The second of the weekend events, is that Freya has started to gain a bit of movement in her left arm.  When she concentrates, she can now flex her arm at the elbow. This is exciting as it indicates her brain's left hemisphere is making the necessary new wiring to "talk" to her left arm.  Having the ability to control her arm at the elbow will also have big implications for it's functional use.  It is hoped that eventually she will be able to put her left arm on a table or desk, without having to lift it with the other arm.  The left arm can also become much more of a 'helper' arm if is not just dangling uselessly by her side.  Freya has been worried for sometime about the lack of progress in her arm, so it is really encouraging for her to experience this small amount of movement.

Sunday, October 24, 2010

home on the horizon

With the possibility that Freya will be discharged from the RCH in 3-4 weeks, all of her rehabilitation sessions will be directed to getting her ready to come home and function as independently as possible on her return.  We will be having some of her O.T. sessions here at home, so Freya can practice doing things such as making her own breakfast and making her bed by herself in own environment.  (I've been too embarrassed to tell Jane, the O.T. that these were things Freya actually didn't do by herself before the surgery!).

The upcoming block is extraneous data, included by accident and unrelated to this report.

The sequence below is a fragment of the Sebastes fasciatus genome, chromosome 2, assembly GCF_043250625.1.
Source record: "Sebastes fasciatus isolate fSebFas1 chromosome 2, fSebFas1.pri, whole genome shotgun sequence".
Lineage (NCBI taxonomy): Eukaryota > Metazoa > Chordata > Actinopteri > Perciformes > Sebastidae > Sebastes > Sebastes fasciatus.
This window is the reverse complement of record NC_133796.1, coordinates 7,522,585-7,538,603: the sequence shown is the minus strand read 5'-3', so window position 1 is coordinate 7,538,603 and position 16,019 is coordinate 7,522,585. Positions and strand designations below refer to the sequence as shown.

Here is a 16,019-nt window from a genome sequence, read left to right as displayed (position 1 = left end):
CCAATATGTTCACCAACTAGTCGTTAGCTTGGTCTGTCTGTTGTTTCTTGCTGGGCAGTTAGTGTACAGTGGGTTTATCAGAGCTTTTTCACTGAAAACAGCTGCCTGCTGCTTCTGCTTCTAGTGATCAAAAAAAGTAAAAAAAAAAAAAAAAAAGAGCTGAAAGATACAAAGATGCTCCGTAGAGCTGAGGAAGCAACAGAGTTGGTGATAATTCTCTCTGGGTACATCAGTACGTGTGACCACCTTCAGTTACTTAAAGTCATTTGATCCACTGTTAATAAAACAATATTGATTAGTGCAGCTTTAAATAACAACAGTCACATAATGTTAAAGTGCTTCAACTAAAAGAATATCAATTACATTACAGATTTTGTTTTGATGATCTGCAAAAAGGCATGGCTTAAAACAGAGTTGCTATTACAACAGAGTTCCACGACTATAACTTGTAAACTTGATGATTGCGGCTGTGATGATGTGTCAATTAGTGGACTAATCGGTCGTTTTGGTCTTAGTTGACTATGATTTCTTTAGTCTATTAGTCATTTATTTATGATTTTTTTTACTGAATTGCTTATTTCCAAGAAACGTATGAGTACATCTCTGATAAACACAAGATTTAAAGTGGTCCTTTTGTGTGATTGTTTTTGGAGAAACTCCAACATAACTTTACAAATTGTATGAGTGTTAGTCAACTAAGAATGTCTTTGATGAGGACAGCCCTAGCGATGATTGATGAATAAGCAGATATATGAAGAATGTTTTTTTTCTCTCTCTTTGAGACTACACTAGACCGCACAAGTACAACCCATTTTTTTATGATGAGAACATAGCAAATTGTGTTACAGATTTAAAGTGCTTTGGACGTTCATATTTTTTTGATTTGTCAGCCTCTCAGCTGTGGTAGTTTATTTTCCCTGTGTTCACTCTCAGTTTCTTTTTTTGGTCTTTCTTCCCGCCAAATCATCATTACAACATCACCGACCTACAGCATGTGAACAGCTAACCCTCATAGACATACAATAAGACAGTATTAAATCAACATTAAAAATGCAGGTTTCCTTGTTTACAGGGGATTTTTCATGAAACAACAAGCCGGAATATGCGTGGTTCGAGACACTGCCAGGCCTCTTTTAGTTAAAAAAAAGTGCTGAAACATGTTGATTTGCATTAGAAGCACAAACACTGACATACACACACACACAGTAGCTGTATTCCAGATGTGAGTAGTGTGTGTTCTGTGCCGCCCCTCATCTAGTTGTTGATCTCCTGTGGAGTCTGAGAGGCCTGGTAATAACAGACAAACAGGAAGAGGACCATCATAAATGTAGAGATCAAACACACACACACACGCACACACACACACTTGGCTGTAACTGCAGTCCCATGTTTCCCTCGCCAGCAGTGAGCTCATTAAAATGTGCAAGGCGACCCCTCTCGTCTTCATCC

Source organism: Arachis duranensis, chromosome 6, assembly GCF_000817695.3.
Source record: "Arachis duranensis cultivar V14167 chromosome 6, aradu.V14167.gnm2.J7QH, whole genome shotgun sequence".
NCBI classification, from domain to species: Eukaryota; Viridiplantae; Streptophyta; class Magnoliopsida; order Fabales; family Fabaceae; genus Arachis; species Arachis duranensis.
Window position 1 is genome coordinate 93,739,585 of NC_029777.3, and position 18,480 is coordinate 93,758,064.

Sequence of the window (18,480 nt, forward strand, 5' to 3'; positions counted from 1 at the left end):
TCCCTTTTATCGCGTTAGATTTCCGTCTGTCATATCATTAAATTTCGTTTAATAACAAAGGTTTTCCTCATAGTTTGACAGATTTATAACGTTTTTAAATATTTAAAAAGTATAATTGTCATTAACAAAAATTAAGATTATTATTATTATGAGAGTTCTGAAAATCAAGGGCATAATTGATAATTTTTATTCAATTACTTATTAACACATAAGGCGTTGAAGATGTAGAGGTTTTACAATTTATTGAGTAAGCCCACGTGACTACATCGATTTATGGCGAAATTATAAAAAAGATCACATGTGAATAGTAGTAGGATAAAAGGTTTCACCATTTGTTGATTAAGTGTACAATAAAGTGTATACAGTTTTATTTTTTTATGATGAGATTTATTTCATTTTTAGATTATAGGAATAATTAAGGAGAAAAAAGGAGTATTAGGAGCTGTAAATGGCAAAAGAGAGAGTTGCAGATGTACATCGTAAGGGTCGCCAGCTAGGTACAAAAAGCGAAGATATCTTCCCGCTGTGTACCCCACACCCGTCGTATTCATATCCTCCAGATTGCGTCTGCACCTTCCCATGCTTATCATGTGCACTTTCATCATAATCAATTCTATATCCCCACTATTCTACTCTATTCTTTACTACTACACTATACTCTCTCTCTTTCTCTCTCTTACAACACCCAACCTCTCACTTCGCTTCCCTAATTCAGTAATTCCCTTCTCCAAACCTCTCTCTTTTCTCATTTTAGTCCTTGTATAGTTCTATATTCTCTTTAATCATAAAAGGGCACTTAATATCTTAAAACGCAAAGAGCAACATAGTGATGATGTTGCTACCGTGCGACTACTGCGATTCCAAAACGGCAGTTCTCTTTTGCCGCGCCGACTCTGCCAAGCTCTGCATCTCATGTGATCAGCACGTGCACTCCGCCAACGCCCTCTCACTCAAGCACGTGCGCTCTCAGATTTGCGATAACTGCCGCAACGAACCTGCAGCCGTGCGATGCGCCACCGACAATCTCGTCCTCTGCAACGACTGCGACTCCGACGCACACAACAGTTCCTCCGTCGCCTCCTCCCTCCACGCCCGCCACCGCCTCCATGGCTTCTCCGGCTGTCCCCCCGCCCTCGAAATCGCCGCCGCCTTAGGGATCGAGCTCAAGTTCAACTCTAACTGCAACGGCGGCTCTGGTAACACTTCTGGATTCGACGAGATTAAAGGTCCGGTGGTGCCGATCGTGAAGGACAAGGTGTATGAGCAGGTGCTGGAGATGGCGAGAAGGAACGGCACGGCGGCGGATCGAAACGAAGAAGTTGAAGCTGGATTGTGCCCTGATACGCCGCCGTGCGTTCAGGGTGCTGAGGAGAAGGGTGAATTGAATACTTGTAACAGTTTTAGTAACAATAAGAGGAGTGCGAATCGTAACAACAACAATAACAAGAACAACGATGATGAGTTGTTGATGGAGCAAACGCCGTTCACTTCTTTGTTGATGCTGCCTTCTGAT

Very important will also be teaching Freya to safely navigate our winding staircase to the upstairs bedrooms.  She is beginning to re-learn the skill of walking up and down stairs in physiotherapy, but it will still be a couple of months before her left ankle is strong and she will be declared safe and steady enough to tackle the staircase at home.

Over the next few weeks, Freya will also be having a range of cognitive tests to establish if there are any particular areas that she will need additional assistance with next year at school.  We are expecting her to be challenged by maths concepts and visual spatial tasks, as these are functions that usually reside in the right brain, and often their transfer to the left brain can take some time.  Last Friday, Miss Sear, Margot Sheridan and the acting principal of Fairfield Primary School,  Anne Morton came to the hospital to meet with Anthony, myselfI and the Rehab. Unit's education co-ordinator to discuss Freya's transition back to school.  Thank you so much Rachael, Anne and Margot for your wonderful concern, support and enthusiasm for Freya's return to school - we are so grateful for all your efforts and ideas.

Freya has been missing school very much, and we really hope she will be well enough to join in some of the fun end of year activities, before returning for the serious stuff in 2011.